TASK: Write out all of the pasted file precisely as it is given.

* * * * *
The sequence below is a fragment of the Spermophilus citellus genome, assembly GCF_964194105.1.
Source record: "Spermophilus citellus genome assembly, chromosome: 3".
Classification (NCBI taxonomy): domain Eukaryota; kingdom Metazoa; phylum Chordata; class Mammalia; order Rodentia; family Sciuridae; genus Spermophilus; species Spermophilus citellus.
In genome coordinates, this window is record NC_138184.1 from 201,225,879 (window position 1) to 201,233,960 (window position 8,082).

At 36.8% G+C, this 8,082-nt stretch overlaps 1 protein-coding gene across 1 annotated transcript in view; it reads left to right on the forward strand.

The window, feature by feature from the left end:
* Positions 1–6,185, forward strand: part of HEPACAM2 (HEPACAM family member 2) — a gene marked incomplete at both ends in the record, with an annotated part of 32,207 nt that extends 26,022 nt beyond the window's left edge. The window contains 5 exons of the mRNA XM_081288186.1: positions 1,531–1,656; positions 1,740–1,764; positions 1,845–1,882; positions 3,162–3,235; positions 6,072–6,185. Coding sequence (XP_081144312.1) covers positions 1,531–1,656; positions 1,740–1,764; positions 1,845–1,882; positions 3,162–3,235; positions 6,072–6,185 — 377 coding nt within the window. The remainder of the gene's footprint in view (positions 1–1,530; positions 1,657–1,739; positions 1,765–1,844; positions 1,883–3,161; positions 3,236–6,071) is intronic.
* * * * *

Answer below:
The sequence below is a fragment of the Spermophilus citellus genome, assembly GCF_964194105.1.
Source record: "Spermophilus citellus genome assembly, chromosome: 3".
Classification (NCBI taxonomy): domain Eukaryota; kingdom Metazoa; phylum Chordata; class Mammalia; order Rodentia; family Sciuridae; genus Spermophilus; species Spermophilus citellus.
In genome coordinates, this window is record NC_138184.1 from 201,225,879 (window position 1) to 201,233,960 (window position 8,082).

At 36.8% G+C, this 8,082-nt stretch overlaps 1 protein-coding gene across 1 annotated transcript in view; it reads left to right on the forward strand.

The window, feature by feature from the left end:
* Positions 1–6,185, forward strand: part of HEPACAM2 (HEPACAM family member 2) — a gene marked incomplete at both ends in the record, with an annotated part of 32,207 nt that extends 26,022 nt beyond the window's left edge. The window contains 5 exons of the mRNA XM_081288186.1: positions 1,531–1,656; positions 1,740–1,764; positions 1,845–1,882; positions 3,162–3,235; positions 6,072–6,185. Coding sequence (XP_081144312.1) covers positions 1,531–1,656; positions 1,740–1,764; positions 1,845–1,882; positions 3,162–3,235; positions 6,072–6,185 — 377 coding nt within the window. The remainder of the gene's footprint in view (positions 1–1,530; positions 1,657–1,739; positions 1,765–1,844; positions 1,883–3,161; positions 3,236–6,071) is intronic.